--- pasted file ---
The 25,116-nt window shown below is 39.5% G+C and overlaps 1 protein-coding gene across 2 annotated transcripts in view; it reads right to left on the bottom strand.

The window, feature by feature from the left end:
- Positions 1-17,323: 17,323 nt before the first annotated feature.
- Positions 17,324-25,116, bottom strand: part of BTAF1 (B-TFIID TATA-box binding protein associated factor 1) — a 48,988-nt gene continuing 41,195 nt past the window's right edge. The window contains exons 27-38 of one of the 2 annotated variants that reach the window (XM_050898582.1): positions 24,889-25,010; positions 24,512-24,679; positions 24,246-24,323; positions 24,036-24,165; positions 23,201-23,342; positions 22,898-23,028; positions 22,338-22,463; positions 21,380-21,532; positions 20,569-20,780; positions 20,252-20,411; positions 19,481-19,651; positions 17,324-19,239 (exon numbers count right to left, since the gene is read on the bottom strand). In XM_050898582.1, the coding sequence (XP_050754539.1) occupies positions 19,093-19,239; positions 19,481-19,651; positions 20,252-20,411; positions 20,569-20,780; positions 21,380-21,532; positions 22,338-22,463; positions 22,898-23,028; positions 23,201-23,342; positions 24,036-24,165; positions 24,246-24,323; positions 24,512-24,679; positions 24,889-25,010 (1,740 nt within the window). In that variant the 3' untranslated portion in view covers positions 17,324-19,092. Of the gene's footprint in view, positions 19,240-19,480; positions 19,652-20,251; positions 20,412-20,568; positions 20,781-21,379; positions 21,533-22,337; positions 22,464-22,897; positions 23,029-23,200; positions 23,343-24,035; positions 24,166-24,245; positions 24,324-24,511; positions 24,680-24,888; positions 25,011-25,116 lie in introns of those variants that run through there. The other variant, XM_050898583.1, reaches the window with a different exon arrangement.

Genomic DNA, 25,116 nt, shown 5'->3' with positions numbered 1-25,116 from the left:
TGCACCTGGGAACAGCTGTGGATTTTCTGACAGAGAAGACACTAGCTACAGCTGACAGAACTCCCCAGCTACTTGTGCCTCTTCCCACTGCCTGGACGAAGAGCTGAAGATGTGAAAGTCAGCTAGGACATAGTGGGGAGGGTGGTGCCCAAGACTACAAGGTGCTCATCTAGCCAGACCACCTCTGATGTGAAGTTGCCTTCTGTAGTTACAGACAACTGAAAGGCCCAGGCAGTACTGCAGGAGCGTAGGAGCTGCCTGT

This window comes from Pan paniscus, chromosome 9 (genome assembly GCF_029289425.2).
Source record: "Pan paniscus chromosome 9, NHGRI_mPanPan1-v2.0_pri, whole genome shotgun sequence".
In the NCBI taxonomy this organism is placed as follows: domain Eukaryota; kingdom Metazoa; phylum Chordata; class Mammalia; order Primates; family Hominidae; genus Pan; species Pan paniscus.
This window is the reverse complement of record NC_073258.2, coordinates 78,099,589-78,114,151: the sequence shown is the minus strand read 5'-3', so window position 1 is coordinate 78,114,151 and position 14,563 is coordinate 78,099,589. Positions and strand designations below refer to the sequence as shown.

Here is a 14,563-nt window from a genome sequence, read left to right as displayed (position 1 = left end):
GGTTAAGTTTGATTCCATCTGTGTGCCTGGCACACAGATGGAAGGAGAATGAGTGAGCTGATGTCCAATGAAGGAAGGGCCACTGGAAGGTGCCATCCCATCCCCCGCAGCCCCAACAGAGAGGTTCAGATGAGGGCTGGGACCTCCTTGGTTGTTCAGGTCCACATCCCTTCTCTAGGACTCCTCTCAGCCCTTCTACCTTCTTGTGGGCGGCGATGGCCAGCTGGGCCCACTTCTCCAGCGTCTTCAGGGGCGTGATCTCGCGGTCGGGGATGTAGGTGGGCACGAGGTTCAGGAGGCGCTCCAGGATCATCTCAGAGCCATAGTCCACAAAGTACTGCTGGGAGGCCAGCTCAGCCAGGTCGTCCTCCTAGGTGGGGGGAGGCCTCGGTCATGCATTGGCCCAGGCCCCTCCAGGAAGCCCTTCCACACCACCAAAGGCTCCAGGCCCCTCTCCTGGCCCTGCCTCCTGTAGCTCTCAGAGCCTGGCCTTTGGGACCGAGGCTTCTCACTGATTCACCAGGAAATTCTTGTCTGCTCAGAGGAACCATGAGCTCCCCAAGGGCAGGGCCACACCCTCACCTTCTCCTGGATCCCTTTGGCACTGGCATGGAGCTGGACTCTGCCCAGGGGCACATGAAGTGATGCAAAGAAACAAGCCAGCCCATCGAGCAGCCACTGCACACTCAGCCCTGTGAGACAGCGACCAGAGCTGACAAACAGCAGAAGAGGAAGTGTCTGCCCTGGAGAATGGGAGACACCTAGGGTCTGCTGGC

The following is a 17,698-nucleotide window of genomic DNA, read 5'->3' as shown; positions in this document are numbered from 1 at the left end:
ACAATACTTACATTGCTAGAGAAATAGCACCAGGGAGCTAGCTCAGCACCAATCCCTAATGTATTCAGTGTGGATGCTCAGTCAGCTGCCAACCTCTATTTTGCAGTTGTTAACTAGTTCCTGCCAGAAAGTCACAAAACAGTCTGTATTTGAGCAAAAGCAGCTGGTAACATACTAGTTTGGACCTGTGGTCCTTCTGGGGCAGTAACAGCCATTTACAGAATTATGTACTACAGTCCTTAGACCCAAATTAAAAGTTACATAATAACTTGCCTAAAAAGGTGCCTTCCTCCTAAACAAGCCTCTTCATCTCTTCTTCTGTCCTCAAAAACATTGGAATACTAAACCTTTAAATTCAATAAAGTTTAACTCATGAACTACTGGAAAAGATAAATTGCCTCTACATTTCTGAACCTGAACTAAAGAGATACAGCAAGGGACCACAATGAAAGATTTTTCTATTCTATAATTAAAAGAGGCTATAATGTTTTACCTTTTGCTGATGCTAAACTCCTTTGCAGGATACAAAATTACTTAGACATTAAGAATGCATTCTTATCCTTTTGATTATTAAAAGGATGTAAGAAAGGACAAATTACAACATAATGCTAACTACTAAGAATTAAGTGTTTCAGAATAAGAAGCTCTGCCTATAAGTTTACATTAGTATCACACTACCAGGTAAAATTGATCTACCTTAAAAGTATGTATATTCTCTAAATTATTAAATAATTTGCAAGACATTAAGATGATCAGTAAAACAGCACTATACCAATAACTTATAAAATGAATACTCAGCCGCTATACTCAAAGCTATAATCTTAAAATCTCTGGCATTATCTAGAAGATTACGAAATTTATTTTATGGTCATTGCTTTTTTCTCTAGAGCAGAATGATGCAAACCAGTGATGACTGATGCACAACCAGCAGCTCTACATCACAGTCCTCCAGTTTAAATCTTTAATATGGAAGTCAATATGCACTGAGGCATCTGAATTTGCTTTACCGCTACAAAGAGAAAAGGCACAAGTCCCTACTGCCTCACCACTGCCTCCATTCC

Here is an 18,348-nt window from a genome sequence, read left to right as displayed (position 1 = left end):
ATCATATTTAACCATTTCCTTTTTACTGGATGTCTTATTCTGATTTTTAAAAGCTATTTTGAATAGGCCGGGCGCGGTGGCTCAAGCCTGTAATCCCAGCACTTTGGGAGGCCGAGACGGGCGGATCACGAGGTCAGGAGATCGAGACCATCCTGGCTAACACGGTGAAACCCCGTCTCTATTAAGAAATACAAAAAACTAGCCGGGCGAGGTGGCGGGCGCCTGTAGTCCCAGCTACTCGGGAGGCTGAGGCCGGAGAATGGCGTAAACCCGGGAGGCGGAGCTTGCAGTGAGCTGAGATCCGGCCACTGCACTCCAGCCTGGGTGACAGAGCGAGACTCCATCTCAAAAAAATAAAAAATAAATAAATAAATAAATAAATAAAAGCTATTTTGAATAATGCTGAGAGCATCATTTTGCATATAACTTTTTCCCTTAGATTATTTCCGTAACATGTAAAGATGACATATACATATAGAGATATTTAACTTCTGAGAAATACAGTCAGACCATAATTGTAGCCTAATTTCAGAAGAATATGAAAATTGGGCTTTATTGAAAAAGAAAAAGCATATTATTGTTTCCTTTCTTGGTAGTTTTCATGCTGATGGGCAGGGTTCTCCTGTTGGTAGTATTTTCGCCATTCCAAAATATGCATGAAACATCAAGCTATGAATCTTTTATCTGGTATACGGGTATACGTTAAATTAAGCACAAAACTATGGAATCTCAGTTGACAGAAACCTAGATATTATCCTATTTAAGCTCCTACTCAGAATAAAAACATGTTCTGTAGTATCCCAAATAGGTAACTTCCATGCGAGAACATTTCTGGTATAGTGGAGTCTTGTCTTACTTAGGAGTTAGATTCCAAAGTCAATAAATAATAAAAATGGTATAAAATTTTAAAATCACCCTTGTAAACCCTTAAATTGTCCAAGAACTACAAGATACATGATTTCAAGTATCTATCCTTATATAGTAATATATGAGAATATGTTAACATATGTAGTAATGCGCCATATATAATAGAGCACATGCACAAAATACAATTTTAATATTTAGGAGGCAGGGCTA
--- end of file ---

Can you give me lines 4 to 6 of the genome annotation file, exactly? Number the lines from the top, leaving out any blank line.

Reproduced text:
- Positions 17,324-25,116, bottom strand: part of BTAF1 (B-TFIID TATA-box binding protein associated factor 1) — a 48,988-nt gene continuing 41,195 nt past the window's right edge. The window contains exons 27-38 of one of the 2 annotated variants that reach the window (XM_050898582.1): positions 24,889-25,010; positions 24,512-24,679; positions 24,246-24,323; positions 24,036-24,165; positions 23,201-23,342; positions 22,898-23,028; positions 22,338-22,463; positions 21,380-21,532; positions 20,569-20,780; positions 20,252-20,411; positions 19,481-19,651; positions 17,324-19,239 (exon numbers count right to left, since the gene is read on the bottom strand). In XM_050898582.1, the coding sequence (XP_050754539.1) occupies positions 19,093-19,239; positions 19,481-19,651; positions 20,252-20,411; positions 20,569-20,780; positions 21,380-21,532; positions 22,338-22,463; positions 22,898-23,028; positions 23,201-23,342; positions 24,036-24,165; positions 24,246-24,323; positions 24,512-24,679; positions 24,889-25,010 (1,740 nt within the window). In that variant the 3' untranslated portion in view covers positions 17,324-19,092. Of the gene's footprint in view, positions 19,240-19,480; positions 19,652-20,251; positions 20,412-20,568; positions 20,781-21,379; positions 21,533-22,337; positions 22,464-22,897; positions 23,029-23,200; positions 23,343-24,035; positions 24,166-24,245; positions 24,324-24,511; positions 24,680-24,888; positions 25,011-25,116 lie in introns of those variants that run through there. The other variant, XM_050898583.1, reaches the window with a different exon arrangement.

Genomic DNA, 25,116 nt, shown 5'->3' with positions numbered 1-25,116 from the left:
TGCACCTGGGAACAGCTGTGGATTTTCTGACAGAGAAGACACTAGCTACAGCTGACAGAACTCCCCAGCTACTTGTGCCTCTTCCCACTGCCTGGACGAAGAGCTGAAGATGTGAAAGTCAGCTAGGACATAGTGGGGAGGGTGGTGCCCAAGACTACAAGGTGCTCATCTAGCCAGACCACCTCTGATGTGAAGTTGCCTTCTGTAGTTACAGACAACTGAAAGGCCCAGGCAGTACTGCAGGAGCGTAGGAGCTGCCTGT